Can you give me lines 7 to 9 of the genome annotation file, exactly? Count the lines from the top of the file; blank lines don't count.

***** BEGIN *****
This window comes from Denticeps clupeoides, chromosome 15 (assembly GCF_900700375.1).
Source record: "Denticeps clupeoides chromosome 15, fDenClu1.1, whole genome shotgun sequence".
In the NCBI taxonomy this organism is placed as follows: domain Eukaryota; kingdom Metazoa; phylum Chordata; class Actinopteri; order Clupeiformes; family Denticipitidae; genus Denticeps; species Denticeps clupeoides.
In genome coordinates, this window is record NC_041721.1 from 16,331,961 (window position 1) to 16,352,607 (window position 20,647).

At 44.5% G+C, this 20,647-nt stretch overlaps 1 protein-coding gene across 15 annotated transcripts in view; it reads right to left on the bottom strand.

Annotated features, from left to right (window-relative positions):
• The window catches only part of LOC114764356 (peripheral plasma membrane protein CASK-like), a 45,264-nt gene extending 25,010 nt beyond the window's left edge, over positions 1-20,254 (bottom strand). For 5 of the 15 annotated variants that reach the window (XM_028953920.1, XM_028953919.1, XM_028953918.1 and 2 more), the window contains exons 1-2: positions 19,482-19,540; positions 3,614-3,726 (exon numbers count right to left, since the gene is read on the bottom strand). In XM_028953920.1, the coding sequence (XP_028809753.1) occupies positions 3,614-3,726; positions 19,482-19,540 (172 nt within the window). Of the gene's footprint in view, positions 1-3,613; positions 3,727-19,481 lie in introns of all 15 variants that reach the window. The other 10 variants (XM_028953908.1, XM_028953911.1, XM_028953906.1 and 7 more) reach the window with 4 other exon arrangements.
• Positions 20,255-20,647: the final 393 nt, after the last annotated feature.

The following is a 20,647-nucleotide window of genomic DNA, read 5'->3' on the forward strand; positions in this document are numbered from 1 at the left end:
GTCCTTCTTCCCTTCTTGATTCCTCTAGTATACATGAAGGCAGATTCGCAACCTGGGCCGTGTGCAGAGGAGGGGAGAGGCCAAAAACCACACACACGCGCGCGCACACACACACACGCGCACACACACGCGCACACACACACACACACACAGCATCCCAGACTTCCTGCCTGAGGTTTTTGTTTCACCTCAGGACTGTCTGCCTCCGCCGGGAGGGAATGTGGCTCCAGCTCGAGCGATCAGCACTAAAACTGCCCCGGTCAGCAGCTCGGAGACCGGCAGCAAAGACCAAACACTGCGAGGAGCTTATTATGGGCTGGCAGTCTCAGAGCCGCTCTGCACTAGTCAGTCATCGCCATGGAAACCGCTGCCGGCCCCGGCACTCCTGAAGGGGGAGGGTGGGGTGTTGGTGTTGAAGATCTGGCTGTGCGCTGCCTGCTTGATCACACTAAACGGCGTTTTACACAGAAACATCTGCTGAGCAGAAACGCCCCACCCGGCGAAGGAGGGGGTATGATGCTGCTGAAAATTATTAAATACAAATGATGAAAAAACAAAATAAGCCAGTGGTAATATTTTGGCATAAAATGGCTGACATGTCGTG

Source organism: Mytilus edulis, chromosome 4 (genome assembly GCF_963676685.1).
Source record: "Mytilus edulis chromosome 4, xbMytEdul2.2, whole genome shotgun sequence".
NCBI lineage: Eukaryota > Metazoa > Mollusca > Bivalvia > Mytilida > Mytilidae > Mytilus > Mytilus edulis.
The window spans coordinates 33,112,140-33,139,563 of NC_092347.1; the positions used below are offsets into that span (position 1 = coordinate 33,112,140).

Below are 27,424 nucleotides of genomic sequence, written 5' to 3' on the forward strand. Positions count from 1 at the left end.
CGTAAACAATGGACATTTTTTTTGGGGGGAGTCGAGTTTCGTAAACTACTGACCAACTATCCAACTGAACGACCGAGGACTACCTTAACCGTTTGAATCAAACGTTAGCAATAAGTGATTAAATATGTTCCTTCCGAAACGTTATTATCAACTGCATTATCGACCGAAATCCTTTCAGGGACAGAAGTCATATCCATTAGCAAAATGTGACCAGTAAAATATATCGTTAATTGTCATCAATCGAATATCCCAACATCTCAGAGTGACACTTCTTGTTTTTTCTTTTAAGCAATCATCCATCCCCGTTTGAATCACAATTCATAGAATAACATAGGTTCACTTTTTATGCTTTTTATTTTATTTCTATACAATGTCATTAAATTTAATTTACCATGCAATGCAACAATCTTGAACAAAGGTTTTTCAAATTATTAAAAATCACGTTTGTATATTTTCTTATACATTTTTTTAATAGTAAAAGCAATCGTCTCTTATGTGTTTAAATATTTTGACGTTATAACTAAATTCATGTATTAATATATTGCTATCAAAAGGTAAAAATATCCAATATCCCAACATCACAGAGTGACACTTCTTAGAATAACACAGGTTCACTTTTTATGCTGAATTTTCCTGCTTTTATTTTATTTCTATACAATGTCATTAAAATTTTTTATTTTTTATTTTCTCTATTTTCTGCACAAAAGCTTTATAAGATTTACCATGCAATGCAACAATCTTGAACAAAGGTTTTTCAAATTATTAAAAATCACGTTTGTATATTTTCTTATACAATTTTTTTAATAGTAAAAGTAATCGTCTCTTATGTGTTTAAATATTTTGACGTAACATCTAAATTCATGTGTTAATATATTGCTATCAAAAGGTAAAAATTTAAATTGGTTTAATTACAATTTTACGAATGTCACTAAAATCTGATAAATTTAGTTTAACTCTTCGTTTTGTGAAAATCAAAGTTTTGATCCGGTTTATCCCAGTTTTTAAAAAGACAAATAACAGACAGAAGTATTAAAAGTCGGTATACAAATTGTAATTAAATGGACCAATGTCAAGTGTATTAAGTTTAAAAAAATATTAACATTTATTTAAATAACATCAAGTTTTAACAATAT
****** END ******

• The window catches only part of LOC114764356 (peripheral plasma membrane protein CASK-like), a 45,264-nt gene extending 25,010 nt beyond the window's left edge, over positions 1-20,254 (bottom strand). For 5 of the 15 annotated variants that reach the window (XM_028953920.1, XM_028953919.1, XM_028953918.1 and 2 more), the window contains exons 1-2: positions 19,482-19,540; positions 3,614-3,726 (exon numbers count right to left, since the gene is read on the bottom strand). In XM_028953920.1, the coding sequence (XP_028809753.1) occupies positions 3,614-3,726; positions 19,482-19,540 (172 nt within the window). Of the gene's footprint in view, positions 1-3,613; positions 3,727-19,481 lie in introns of all 15 variants that reach the window. The other 10 variants (XM_028953908.1, XM_028953911.1, XM_028953906.1 and 7 more) reach the window with 4 other exon arrangements.
• Positions 20,255-20,647: the final 393 nt, after the last annotated feature.

The following is a 20,647-nucleotide window of genomic DNA, read 5'->3' on the forward strand; positions in this document are numbered from 1 at the left end: